Algae form the base of aquatic food webs and play important roles in energy and nutrient transfer to upper trophic level species. In addition, algae have proved to accumulate many pollutants from the water which can be transferred to species at higher trophic levels38,39,40. Algae have a fast reproduction rate and high sensitivities to environmental disturbance and pollution. Some algal species can be either used as environmental indicator or capable of removing pollutants. For example, species of Chlorella and Scenedesmus are relatively tolerant to environmental contaminants and are highly efficient in treatment of industrial and household wastewater41,42. Chlamydomonas sp. is effective for phosphate removal43. Dunaliella are salt tolerant species found in salt lake and marine environment and are often used as model test species for marine and estuary environments44,45.
No single species in general can be expected to represent all other species from the same biological classification unit (i.e., at the order or genus levels) in the response to environmental stressors. Different algae species may have different sensitivity to environmental pollutants. Studies of the PPCPs toxicity to different algae among different genera may increase our understanding of triclosan and fluoxetine toxicity to freshwater algae. Former studies on the effects of triclosan and fluoxetine have focused on their individual effects in a few algal species19,32,36,46. The effects of a mixture of these two common chemicals to different algal species have not been studied. However, in the field, these two chemicals are most often detected concurrently in waters receiving effluents from WWTPs47,48,49. In this study, the individual and mixture effects of these two chemicals were determined for 7 algal species from four different genera by growth inhibition bioassays. The objectives of this study were to determine the sensitivity of different algal species to triclosan and fluoxetine, and to determine the joint actions of these two chemicals to the different algal species. The results from this study will broaden our knowledge on the general toxicity of these two chemicals to algae and improve our understanding of the different sensitivities in different algal species among different genera. The outcome of this work will help us understand the ecological risk of the two chemicals.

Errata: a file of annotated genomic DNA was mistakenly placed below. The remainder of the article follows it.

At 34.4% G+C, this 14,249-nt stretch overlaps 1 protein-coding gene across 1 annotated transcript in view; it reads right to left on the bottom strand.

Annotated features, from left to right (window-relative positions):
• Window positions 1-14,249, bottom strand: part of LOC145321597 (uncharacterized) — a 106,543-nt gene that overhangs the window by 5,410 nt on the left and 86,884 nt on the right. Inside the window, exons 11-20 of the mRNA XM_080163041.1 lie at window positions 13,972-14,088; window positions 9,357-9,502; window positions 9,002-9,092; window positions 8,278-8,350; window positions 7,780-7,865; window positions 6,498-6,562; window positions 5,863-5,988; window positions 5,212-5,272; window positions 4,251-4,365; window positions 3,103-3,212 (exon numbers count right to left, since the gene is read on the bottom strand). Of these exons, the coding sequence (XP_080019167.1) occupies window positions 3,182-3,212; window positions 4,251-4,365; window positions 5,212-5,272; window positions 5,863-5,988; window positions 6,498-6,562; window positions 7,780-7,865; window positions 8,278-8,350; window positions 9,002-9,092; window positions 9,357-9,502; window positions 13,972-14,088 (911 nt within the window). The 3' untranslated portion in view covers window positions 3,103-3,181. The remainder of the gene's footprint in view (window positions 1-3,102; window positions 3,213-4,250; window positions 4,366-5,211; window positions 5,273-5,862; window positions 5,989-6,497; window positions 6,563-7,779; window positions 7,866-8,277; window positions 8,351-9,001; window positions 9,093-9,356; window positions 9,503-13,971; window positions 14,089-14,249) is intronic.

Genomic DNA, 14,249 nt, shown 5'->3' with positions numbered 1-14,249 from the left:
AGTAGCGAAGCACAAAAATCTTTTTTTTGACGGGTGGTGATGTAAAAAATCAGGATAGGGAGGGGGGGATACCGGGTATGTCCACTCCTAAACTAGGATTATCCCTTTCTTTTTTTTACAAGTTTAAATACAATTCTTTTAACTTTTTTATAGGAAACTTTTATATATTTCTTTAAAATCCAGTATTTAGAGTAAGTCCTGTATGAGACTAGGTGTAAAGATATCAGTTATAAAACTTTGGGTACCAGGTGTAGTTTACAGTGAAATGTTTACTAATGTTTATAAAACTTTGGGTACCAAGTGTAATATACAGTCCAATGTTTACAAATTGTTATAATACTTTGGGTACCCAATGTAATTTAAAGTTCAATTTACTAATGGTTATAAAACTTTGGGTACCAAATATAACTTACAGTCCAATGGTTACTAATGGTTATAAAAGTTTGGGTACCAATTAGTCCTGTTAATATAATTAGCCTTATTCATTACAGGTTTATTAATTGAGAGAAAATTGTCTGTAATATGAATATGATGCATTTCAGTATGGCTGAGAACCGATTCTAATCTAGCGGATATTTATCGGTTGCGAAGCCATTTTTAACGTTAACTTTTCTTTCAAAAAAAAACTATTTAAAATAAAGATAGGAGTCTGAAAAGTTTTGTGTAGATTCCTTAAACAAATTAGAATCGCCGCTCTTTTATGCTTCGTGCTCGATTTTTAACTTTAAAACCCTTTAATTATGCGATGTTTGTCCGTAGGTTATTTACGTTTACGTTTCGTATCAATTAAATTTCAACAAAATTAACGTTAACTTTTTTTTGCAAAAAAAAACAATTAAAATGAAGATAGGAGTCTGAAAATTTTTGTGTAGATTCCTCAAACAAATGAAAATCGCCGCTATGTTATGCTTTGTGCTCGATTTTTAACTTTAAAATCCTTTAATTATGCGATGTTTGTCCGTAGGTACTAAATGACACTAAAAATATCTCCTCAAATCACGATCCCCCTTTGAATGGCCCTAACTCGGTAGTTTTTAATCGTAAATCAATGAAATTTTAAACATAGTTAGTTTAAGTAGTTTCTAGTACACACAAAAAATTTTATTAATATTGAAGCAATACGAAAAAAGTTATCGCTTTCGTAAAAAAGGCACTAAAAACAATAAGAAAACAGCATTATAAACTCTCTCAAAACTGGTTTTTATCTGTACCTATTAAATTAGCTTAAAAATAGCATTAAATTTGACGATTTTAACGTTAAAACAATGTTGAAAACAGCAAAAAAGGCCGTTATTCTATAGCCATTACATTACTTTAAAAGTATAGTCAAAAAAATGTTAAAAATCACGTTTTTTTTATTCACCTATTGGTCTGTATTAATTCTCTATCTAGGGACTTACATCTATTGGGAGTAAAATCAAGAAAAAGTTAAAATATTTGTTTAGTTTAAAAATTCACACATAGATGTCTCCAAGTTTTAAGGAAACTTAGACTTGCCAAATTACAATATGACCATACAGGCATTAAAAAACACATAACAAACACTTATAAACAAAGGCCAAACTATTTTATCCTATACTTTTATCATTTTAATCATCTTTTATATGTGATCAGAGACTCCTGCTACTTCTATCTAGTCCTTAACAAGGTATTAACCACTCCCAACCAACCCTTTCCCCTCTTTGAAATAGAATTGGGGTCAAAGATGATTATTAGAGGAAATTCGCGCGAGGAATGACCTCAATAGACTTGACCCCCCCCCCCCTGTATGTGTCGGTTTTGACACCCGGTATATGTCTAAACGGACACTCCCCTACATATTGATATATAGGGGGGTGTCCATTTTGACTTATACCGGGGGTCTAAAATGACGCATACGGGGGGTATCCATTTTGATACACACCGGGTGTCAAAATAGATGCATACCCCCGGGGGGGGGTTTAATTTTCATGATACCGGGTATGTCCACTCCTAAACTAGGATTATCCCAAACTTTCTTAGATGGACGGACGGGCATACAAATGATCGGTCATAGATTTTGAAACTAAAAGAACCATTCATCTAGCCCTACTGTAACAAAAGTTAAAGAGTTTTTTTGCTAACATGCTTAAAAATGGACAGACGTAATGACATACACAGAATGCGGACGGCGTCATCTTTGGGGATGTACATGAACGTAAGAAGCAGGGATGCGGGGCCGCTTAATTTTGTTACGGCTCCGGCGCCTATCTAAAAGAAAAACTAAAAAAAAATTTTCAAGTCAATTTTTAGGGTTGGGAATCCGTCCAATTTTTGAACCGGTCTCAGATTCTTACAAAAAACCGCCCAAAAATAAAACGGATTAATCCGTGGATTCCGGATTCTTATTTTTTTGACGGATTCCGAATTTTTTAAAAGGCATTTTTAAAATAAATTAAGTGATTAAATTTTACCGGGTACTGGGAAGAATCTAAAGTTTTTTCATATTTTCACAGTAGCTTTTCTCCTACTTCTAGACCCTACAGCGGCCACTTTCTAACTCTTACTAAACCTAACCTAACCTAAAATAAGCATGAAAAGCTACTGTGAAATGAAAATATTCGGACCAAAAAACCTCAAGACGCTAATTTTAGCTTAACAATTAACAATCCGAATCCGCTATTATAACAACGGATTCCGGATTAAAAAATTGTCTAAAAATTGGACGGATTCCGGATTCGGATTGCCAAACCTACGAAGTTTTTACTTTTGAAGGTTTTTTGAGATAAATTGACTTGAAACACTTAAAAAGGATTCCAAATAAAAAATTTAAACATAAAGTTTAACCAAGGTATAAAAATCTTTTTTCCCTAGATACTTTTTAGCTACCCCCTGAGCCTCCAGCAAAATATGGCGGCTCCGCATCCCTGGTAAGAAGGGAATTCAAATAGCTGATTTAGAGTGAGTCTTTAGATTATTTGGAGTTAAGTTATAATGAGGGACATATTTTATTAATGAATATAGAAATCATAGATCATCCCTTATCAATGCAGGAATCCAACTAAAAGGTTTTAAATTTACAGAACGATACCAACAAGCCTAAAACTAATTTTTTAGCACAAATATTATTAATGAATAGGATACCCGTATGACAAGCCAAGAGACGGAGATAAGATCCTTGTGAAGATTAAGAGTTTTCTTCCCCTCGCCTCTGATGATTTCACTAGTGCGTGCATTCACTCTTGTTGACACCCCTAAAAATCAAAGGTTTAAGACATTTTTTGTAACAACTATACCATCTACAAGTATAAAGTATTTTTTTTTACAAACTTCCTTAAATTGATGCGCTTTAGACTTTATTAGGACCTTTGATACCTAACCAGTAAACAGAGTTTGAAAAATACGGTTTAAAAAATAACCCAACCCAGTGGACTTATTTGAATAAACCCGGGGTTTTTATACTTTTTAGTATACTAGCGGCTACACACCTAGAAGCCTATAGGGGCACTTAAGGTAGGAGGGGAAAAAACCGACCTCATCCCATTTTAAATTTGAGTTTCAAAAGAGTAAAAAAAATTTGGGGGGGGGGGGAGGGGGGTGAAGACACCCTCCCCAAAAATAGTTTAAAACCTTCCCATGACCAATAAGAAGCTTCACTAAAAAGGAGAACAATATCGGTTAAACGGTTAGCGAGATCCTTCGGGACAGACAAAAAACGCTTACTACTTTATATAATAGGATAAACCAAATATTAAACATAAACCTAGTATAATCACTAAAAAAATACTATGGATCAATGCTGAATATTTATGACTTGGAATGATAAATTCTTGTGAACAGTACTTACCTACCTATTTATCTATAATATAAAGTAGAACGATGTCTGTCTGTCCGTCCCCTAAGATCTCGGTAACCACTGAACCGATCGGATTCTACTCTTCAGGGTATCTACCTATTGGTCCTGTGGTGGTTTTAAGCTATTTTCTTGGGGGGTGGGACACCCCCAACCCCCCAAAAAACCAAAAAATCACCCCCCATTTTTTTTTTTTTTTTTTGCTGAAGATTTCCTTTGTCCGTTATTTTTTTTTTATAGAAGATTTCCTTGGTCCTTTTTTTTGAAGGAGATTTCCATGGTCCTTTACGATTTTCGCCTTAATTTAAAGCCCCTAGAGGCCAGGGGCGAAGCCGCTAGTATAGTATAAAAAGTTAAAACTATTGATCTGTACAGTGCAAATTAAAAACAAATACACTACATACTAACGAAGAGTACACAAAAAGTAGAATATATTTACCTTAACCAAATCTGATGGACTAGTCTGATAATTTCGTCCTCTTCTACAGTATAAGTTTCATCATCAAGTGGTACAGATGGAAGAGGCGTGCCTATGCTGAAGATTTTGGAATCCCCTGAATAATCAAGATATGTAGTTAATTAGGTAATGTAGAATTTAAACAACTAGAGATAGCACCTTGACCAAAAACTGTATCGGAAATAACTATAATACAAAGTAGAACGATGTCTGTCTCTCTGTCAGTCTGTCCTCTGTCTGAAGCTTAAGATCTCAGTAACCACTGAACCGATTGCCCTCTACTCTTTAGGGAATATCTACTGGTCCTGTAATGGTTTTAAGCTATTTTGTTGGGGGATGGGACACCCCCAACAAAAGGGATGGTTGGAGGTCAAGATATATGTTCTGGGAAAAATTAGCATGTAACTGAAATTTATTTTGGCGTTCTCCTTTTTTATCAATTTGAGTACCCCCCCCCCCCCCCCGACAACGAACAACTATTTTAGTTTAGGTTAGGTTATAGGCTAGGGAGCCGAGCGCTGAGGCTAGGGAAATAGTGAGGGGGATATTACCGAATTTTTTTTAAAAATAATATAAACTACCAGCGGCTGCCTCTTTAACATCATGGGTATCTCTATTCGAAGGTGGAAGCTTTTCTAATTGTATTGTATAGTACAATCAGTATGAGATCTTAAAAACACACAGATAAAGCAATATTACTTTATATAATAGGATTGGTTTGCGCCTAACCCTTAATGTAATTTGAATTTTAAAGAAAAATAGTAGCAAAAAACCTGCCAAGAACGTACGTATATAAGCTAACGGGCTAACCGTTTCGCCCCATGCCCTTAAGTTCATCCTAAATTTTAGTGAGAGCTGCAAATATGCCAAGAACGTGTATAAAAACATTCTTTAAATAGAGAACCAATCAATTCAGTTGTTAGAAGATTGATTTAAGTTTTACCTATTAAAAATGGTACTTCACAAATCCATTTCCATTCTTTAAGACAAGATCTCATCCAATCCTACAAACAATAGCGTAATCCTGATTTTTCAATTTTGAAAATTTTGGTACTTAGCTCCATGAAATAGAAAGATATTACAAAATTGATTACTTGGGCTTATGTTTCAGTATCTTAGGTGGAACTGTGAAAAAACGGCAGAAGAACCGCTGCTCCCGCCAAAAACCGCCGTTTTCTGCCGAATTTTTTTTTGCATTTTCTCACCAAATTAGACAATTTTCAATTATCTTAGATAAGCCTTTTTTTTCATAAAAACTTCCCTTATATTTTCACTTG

Material and Methods
Triclosan (purity >97%) and fluoxetine (purity >98%) were purchased from Aladdin Industrial Corporation (Shanghai, China) and Sigma-Aldrich (St., Louis, MO, USA) respectively. Dimethyl sulfoxide (DMSO) was purchased from Sigma-Aldrich. All glassware and other containers were acid washed, rinsed with deionized water, air-dried, and autoclaved before use.
Culturing of Algae
Algal strains in this study were purchased from the Freshwater Algae Culture Collection (FACHB-collection) at the Institute of Hydrobiology, Chinese Academy of Sciences. Seven species were studied from Chlorella (C. pyrenoidosa and C. ellipsoidea), Scenedesmus (S. obliquus and S. quadricauda), Dunaliella (D. salina and D. parva) and Chlamydomonas (C. microsphaera) genera. The algae were cultured in 250 ml flasks with approximately 100 mL of medium prepared according to the OECD guideline for 5 of the species (C. pyrenoidosa, C. ellipsoidea, S. obliquus, S. quadricauda, C. microsphaera) (OECD 201) (see Table S1. The recipe of the culture medium from OECD 201 for the recipe of the medium), and in flasks with a medium according to FACHB for two of the species (D. salina and D. parva) (see Table S2. The recipe of the Dunaliella medium. for the recipe of the medium). The cultures of all algal strains were maintained in the lab by re-inoculating in freshly sterilized flasks with freshly prepared medium at 1:20 (v/v) at least once a week. The purity of the algae stock was frequently examined under a microscope connected to a computer with software aiding in algal species counting and identification (Shineso Algacount-Sx, Hangzhou, China).
Exposures to triclosan and fluoxetine